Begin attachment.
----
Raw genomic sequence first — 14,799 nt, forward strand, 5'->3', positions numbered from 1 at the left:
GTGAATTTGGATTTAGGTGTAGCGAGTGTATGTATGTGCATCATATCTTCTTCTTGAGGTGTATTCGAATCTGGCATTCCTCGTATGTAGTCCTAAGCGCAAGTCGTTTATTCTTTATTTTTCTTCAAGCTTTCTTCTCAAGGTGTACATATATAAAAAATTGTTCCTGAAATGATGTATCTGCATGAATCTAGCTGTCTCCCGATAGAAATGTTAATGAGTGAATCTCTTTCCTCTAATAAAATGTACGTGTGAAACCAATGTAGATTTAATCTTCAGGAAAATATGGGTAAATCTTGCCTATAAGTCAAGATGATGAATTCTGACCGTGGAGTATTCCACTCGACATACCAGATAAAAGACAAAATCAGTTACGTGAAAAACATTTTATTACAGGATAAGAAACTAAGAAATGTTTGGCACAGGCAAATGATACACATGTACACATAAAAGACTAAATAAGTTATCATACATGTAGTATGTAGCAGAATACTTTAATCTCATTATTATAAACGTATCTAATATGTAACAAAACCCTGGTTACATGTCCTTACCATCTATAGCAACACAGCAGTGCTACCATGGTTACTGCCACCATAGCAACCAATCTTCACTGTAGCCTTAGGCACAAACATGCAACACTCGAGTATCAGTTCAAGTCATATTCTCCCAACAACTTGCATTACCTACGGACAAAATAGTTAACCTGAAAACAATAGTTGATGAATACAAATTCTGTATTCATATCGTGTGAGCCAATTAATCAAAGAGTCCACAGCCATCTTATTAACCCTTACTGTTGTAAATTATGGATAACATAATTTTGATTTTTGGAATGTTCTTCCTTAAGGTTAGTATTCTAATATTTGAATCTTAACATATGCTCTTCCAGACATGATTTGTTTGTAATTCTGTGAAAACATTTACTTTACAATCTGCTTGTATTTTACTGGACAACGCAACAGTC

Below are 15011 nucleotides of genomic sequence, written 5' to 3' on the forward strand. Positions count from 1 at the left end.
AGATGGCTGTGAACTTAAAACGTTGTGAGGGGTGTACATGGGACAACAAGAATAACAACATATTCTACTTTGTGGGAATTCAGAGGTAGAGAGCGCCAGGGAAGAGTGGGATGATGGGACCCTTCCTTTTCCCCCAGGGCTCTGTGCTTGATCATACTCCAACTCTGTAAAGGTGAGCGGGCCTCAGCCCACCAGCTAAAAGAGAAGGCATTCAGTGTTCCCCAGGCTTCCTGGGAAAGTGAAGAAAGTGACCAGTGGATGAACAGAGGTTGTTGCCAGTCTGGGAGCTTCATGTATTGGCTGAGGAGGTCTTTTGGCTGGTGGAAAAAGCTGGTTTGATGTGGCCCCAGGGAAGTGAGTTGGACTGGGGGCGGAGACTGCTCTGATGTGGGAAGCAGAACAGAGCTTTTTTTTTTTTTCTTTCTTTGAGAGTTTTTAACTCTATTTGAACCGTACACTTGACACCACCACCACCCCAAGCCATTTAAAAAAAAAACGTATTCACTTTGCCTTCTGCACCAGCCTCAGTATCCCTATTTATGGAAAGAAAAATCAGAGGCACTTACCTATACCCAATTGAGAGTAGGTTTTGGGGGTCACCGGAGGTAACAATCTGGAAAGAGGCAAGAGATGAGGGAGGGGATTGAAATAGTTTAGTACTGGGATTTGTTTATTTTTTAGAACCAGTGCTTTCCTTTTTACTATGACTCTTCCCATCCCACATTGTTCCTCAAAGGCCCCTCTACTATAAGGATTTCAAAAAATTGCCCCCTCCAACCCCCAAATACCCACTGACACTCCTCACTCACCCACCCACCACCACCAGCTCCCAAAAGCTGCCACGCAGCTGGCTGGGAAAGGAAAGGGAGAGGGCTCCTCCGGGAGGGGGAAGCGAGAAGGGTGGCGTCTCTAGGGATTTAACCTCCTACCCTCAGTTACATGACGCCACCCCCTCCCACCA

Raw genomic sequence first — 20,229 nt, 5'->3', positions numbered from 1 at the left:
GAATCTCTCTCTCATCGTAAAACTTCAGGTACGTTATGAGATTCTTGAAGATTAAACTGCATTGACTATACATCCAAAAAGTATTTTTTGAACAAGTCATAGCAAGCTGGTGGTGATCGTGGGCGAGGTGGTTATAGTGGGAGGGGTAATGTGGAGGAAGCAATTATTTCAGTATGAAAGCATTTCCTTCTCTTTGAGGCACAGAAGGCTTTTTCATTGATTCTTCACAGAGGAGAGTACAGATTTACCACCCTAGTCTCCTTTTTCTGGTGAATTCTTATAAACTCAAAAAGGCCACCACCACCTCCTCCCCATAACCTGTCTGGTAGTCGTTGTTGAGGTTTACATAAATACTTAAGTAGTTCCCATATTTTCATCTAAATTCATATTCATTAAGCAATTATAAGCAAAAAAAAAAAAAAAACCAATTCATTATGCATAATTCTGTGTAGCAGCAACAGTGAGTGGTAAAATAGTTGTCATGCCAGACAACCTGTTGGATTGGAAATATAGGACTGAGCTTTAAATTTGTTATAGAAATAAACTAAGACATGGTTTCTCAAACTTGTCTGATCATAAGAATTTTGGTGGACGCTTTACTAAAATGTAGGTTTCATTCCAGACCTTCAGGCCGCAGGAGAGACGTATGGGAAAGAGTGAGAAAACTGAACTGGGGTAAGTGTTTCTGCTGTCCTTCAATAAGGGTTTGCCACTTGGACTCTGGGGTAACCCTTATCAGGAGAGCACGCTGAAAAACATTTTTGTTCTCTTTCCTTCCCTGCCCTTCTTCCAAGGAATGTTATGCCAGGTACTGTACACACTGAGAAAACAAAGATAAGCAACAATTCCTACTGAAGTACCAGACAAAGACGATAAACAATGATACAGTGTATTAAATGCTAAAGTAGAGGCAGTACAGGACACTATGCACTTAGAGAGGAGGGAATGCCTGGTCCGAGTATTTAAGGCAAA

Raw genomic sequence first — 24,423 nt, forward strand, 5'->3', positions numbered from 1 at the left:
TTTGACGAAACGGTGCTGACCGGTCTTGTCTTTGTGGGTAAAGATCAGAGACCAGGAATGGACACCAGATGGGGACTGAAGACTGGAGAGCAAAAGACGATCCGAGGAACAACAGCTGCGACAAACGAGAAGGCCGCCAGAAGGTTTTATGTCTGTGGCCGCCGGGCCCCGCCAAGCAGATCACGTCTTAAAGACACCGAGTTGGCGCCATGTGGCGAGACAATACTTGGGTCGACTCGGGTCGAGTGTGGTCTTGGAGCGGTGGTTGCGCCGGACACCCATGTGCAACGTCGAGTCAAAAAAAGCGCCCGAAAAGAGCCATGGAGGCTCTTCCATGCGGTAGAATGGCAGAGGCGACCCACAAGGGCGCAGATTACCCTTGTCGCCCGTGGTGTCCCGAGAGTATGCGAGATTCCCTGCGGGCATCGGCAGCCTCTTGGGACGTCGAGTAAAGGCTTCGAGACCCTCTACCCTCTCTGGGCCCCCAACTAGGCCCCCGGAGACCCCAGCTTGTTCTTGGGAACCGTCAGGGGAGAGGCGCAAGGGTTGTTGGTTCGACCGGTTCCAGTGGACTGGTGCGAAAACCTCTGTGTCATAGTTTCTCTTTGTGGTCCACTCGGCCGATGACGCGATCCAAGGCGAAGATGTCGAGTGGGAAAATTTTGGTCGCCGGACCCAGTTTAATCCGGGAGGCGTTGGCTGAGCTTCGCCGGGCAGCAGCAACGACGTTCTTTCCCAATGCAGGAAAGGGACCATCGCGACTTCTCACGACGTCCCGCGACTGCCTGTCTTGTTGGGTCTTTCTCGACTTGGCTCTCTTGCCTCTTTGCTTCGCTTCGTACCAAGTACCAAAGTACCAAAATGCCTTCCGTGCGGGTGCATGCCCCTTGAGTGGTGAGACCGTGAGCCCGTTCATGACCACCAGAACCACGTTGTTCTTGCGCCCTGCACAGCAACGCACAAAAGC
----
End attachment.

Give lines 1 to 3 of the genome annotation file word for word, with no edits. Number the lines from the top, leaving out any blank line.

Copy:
Raw genomic sequence first — 14,799 nt, forward strand, 5'->3', positions numbered from 1 at the left:
GTGAATTTGGATTTAGGTGTAGCGAGTGTATGTATGTGCATCATATCTTCTTCTTGAGGTGTATTCGAATCTGGCATTCCTCGTATGTAGTCCTAAGCGCAAGTCGTTTATTCTTTATTTTTCTTCAAGCTTTCTTCTCAAGGTGTACATATATAAAAAATTGTTCCTGAAATGATGTATCTGCATGAATCTAGCTGTCTCCCGATAGAAATGTTAATGAGTGAATCTCTTTCCTCTAATAAAATGTACGTGTGAAACCAATGTAGATTTAATCTTCAGGAAAATATGGGTAAATCTTGCCTATAAGTCAAGATGATGAATTCTGACCGTGGAGTATTCCACTCGACATACCAGATAAAAGACAAAATCAGTTACGTGAAAAACATTTTATTACAGGATAAGAAACTAAGAAATGTTTGGCACAGGCAAATGATACACATGTACACATAAAAGACTAAATAAGTTATCATACATGTAGTATGTAGCAGAATACTTTAATCTCATTATTATAAACGTATCTAATATGTAACAAAACCCTGGTTACATGTCCTTACCATCTATAGCAACACAGCAGTGCTACCATGGTTACTGCCACCATAGCAACCAATCTTCACTGTAGCCTTAGGCACAAACATGCAACACTCGAGTATCAGTTCAAGTCATATTCTCCCAACAACTTGCATTACCTACGGACAAAATAGTTAACCTGAAAACAATAGTTGATGAATACAAATTCTGTATTCATATCGTGTGAGCCAATTAATCAAAGAGTCCACAGCCATCTTATTAACCCTTACTGTTGTAAATTATGGATAACATAATTTTGATTTTTGGAATGTTCTTCCTTAAGGTTAGTATTCTAATATTTGAATCTTAACATATGCTCTTCCAGACATGATTTGTTTGTAATTCTGTGAAAACATTTACTTTACAATCTGCTTGTATTTTACTGGACAACGCAACAGTC

Below are 15011 nucleotides of genomic sequence, written 5' to 3' on the forward strand. Positions count from 1 at the left end.